Monday, February 26, 2007

"The Goal Is Freedom"

Sheldon Richman of the Foundation for Economic Education and their journal, The Freeman: Ideas on Liberty, had an excellent editorial on why trade deficits are meaningless concerns.

Few people would want to live just on what they themselves could make. Frederic Bastiat pointed out that each of us daily uses products we couldn't make in isolation in a thousand years. ... This is just another way of saying that the case for free trade is conceded the moment someone eschews self-sufficiency. After that, we're just haggling over the size of the trade area.

Here's the relevant example for our own business:

[When] we say something is "Made in China" ... [perhaps it is] not what we think we are saying.

[Australian economist Shudha Shenoy] emphasizes that Chinese workers do the final assembly of many products, but final assembly is but the tip of the iceberg of production. When you look at the full manufacturing process, you find a system of worldwide cooperation. Most of the materials and machines the Chinese use in assembly were made somewhere else: sewing machines in Japan, Korea, and the United States; dyes in Germany; button-making machinery in the United States, Taiwan, and Hong Kong; zippers in Japan; spinning and weaving machinery in the United Kingdom; raw cotton in Uzbekistan, Egypt; and the United States (subsidized by the government); cotton gins in the United States; and steel in Japan and Korea.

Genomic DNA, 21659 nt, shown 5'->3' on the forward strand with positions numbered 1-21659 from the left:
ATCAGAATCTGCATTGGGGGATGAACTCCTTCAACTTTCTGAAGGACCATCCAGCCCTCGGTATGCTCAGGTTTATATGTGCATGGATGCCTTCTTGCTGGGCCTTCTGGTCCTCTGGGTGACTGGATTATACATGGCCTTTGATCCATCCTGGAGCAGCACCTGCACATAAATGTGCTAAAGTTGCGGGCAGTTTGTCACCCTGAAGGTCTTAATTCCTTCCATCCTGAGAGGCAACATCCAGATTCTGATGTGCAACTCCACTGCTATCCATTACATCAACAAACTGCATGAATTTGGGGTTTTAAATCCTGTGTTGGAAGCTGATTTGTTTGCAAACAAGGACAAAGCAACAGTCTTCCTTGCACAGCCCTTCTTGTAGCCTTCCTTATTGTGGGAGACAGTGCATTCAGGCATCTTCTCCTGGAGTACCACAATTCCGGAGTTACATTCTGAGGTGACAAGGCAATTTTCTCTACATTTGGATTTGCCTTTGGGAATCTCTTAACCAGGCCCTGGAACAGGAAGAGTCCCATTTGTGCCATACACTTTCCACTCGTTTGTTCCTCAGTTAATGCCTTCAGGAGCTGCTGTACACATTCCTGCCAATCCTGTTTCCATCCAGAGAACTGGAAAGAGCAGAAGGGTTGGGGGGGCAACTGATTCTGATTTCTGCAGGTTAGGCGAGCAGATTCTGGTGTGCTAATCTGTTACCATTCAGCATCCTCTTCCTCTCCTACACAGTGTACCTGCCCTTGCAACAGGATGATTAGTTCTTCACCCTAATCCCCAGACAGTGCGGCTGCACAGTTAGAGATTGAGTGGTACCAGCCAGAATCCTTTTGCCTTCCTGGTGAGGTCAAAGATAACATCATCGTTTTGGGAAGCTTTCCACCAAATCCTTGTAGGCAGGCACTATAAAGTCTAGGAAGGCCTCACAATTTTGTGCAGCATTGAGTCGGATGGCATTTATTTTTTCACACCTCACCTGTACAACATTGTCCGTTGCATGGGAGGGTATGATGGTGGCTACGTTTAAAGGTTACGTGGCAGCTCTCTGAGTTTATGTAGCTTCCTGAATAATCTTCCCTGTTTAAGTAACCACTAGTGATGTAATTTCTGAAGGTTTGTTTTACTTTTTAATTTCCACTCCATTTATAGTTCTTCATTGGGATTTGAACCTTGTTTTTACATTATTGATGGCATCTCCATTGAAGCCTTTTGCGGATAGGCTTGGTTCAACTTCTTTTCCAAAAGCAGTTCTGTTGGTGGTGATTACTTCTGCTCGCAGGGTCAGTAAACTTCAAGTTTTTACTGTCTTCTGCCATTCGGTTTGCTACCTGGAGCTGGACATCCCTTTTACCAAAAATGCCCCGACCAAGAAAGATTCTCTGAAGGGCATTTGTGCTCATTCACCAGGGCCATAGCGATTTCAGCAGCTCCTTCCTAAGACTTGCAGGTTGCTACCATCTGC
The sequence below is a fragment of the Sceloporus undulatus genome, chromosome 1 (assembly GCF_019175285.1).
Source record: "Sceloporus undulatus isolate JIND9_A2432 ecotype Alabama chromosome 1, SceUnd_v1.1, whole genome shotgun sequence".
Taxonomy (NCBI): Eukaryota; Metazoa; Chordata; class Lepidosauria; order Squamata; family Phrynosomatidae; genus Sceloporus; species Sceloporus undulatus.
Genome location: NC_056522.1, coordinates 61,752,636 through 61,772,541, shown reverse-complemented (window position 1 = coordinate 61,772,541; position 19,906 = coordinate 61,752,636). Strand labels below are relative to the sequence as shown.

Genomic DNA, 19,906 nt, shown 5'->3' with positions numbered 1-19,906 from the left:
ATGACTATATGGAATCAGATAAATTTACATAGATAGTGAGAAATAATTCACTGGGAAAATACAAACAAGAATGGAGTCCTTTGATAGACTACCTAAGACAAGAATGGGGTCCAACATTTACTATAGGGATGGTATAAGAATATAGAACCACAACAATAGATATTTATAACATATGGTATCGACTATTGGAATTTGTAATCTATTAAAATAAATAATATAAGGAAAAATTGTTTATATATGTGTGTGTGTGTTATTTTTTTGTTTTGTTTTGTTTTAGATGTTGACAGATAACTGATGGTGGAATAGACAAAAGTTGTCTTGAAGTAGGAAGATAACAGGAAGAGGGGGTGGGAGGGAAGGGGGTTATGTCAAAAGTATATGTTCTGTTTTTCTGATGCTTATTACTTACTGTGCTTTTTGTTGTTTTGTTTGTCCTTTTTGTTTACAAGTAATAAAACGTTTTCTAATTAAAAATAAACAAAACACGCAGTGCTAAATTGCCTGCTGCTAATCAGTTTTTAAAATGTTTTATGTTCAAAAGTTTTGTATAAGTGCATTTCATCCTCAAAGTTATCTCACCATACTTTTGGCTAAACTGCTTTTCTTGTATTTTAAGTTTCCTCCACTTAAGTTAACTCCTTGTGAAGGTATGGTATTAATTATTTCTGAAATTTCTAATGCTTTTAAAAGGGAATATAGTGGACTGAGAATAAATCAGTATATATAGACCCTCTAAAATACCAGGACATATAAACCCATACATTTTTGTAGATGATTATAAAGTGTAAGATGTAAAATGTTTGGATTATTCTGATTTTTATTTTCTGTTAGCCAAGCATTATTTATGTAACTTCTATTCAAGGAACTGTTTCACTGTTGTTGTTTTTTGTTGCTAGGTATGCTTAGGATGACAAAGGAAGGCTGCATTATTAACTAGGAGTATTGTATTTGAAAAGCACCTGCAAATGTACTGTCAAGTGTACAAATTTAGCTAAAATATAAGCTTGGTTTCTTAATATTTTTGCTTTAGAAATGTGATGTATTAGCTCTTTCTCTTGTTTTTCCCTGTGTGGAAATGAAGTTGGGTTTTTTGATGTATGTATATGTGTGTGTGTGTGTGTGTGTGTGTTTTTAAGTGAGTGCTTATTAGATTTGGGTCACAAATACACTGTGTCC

Once assembled, the goods have to be moved to the docks for transport to the United States. The trucks that do the moving are made in Japan. The ships and containers are made in Korea, Japan, America, and Britain. The shipping services are Greek and Norwegian.

"When you read a label which says 'made in China,' it is not made in China," Shenoy says. "It is made by the world economy, by the globe as a whole. ...It is impossible to make anything in one country. And that is why, as Mises pointed out, the market economy does not respect political frontiers. Its field is the world."

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